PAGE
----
tropical cyclone tracks file.

     Another disturbance between Fiji and Vanuatu was designated as
  Tropical Disturbance 23F on 6 May.  This system was briefly referred
  to as a tropical depression, but was sheared and did not develop
  further.  No track is given for this system in the tracks file.
  Finally, a third disturbance was designated as Tropical Disturbance
  24F on 20 May near Rennell Island in the Solomon group.  This location
  is near 160E (the boundary of Brisbane's AOR) and the disturbance
  subsequently drifted westward into the Australian Region where the
  Brisbane TCWC issued gale warnings for a couple of days.  More on this
  system can be found in the Australian Region portion of this summary.


                              EXTRA FEATURE

     In order to shorten the amount of typing in preparing the narrative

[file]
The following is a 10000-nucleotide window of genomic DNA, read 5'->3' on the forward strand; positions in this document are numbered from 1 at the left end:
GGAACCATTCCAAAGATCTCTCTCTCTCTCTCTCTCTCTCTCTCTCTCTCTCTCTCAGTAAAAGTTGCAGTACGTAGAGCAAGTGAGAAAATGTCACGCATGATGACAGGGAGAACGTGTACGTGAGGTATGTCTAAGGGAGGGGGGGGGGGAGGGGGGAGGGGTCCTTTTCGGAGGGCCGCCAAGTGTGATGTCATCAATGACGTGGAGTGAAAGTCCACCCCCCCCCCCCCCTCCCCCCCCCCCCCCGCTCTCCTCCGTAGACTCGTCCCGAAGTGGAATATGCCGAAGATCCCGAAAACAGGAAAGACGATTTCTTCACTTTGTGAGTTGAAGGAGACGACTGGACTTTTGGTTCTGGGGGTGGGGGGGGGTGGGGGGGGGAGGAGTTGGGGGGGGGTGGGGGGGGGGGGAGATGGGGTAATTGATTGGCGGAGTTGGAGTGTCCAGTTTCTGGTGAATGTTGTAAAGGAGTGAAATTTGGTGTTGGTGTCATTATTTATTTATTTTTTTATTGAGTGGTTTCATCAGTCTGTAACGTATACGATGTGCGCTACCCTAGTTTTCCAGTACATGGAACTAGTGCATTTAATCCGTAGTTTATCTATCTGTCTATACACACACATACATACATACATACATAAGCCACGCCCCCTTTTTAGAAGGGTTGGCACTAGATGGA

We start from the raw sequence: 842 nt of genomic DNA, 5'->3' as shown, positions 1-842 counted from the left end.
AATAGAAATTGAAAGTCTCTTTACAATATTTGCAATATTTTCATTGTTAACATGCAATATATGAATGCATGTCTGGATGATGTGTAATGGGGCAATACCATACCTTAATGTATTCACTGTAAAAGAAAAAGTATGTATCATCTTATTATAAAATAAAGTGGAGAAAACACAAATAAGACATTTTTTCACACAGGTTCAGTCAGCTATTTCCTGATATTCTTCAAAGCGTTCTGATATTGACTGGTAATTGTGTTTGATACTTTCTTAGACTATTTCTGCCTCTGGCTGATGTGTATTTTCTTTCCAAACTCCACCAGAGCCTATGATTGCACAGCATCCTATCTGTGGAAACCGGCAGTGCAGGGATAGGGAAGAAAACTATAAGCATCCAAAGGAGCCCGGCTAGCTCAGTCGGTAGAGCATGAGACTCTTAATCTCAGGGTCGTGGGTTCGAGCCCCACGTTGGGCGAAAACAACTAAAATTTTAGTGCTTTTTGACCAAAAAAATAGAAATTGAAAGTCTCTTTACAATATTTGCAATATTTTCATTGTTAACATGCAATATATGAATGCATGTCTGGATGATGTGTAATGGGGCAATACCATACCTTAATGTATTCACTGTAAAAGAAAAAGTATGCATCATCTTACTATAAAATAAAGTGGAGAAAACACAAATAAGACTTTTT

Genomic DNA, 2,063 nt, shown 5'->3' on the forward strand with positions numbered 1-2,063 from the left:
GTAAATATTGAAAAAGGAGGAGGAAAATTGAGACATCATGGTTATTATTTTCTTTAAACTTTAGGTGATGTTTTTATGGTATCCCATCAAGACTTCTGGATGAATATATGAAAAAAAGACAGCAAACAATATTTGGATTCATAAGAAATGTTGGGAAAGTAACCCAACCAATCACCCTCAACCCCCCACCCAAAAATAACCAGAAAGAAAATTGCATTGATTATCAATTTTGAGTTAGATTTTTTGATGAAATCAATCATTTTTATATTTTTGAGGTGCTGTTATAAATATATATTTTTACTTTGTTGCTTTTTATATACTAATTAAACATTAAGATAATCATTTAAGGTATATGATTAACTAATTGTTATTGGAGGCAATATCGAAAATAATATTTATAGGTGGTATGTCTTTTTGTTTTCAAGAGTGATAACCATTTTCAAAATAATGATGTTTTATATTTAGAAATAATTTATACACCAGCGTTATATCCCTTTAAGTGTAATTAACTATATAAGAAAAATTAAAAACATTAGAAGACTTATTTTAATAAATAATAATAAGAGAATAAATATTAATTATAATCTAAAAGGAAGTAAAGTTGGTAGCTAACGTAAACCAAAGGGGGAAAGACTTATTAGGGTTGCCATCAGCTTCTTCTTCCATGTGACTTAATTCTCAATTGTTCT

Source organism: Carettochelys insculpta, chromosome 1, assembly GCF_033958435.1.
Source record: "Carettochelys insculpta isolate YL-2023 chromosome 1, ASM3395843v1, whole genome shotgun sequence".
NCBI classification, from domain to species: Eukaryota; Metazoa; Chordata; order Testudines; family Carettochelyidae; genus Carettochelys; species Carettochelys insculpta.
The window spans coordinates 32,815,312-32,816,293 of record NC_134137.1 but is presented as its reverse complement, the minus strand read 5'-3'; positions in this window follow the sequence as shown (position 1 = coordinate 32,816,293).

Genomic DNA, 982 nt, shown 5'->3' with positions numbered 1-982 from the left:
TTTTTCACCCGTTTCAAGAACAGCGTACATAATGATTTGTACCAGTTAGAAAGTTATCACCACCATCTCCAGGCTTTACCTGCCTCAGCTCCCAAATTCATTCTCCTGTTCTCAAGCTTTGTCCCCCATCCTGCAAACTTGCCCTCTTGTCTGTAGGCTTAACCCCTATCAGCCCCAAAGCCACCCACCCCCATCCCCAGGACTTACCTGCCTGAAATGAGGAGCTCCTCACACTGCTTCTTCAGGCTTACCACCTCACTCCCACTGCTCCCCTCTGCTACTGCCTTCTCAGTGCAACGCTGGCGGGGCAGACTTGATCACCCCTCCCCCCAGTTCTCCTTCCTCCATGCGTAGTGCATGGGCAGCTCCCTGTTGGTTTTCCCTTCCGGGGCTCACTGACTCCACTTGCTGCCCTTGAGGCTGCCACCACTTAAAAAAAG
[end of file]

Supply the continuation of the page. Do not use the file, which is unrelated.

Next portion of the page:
material, I have been in the habit of freely using abbreviations and
  acronyms.   I have tried to define most of these with the first usage
  in a given summary, but I may have missed one now and then.  Most of
  these are probably understood by a majority of readers but perhaps a
  few aren't clear to some.  To remedy this I developed a Glossary of
  Abbreviations and Acronyms which I first included in the July, 1998
  summary.  I don't normally include the Glossary in most months in
  order to help keep them from being too long, but since May was a
  relatively quiet month, I have included the Glossary at the end of
  this summary following the Author's Note.


  AUTHOR'S NOTE:  This summary should be considered a very preliminary 
  overview of the tropical cyclones that occur in each month. The cyclone
  tracks (provided separately) will generally be based upon operational
  warnings issued by the various tropical cyclone warning centers.  The
  information contained therein may differ somewhat from the tracking and
  intensity information obtained from a "best-track" file which is based
  on a detailed post-seasonal analysis of all available data. Information
  on where to find official "best-track" files from the various warning
  centers will be passed along from time to time.

    The track files are not being sent via e-mail.  They can be retrieved